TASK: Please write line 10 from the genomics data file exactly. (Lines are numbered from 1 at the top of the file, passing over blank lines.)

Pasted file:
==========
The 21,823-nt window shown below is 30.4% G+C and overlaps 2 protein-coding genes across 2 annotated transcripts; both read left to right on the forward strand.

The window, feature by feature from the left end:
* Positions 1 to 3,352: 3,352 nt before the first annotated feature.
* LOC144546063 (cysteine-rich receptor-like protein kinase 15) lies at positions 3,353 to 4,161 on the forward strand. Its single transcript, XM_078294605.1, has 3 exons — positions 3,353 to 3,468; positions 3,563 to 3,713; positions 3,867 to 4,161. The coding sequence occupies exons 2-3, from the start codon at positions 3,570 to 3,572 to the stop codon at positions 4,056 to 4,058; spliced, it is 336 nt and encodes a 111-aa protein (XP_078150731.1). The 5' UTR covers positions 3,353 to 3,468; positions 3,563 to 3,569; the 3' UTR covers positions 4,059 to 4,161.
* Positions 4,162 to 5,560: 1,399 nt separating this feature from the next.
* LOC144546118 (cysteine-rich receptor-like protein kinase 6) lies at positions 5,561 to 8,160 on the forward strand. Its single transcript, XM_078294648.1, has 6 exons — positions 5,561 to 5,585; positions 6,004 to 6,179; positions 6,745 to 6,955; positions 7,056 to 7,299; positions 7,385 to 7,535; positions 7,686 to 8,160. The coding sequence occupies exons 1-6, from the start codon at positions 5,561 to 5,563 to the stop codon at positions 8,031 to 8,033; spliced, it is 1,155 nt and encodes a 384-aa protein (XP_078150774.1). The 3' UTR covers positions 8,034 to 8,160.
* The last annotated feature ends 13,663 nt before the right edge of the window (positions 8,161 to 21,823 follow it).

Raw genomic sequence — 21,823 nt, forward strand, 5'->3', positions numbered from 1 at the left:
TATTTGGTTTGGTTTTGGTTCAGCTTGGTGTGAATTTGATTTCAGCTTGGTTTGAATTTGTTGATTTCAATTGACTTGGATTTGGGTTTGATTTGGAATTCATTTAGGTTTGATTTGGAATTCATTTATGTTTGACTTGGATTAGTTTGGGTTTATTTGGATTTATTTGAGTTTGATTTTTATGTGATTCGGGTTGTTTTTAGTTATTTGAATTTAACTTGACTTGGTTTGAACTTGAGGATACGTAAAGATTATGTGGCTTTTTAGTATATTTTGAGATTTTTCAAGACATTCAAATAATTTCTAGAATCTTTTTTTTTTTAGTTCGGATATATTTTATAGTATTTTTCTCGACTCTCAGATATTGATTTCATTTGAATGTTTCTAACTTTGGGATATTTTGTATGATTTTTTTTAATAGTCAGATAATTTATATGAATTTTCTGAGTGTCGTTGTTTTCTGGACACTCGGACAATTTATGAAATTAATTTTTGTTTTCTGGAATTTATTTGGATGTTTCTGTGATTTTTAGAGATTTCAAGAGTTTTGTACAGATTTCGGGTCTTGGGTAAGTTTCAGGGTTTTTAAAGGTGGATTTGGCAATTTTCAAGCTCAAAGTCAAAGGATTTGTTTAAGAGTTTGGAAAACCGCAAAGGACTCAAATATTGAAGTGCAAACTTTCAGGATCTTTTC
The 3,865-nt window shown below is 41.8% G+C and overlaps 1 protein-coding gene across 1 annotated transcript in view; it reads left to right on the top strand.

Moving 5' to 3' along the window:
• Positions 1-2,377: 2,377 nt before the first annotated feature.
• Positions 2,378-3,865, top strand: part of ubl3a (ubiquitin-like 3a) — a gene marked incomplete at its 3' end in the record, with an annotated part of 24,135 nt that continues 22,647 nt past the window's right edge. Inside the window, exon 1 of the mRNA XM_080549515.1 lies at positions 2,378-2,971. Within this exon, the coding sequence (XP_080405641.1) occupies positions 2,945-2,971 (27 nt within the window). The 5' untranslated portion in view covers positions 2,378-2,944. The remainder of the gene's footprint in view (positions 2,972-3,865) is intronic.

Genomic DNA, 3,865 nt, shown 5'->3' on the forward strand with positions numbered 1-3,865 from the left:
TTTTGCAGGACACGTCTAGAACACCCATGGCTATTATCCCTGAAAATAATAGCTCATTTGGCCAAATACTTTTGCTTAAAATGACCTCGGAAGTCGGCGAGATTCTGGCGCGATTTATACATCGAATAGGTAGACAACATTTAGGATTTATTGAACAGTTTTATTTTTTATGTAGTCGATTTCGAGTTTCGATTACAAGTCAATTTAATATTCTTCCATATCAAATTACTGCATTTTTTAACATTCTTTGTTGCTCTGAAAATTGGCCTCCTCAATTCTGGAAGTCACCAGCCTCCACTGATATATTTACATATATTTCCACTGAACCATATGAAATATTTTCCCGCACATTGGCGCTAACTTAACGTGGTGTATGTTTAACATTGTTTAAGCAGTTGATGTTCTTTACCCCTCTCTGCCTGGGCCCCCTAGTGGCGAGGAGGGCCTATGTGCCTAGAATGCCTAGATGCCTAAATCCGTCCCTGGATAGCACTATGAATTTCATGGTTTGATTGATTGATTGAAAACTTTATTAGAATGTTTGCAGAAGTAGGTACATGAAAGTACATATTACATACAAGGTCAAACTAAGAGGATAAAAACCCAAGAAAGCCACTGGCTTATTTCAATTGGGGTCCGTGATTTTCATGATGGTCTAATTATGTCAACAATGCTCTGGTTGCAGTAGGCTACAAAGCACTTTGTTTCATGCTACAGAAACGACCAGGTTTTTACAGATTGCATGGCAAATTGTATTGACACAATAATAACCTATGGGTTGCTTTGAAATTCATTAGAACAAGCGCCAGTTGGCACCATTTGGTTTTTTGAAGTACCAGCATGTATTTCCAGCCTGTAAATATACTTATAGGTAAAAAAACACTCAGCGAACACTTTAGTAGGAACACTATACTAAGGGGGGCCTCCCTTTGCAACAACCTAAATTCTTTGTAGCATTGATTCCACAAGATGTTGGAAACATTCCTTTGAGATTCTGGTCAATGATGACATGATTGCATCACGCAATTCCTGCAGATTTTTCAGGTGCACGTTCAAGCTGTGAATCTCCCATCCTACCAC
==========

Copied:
The 3,865-nt window shown below is 41.8% G+C and overlaps 1 protein-coding gene across 1 annotated transcript in view; it reads left to right on the top strand.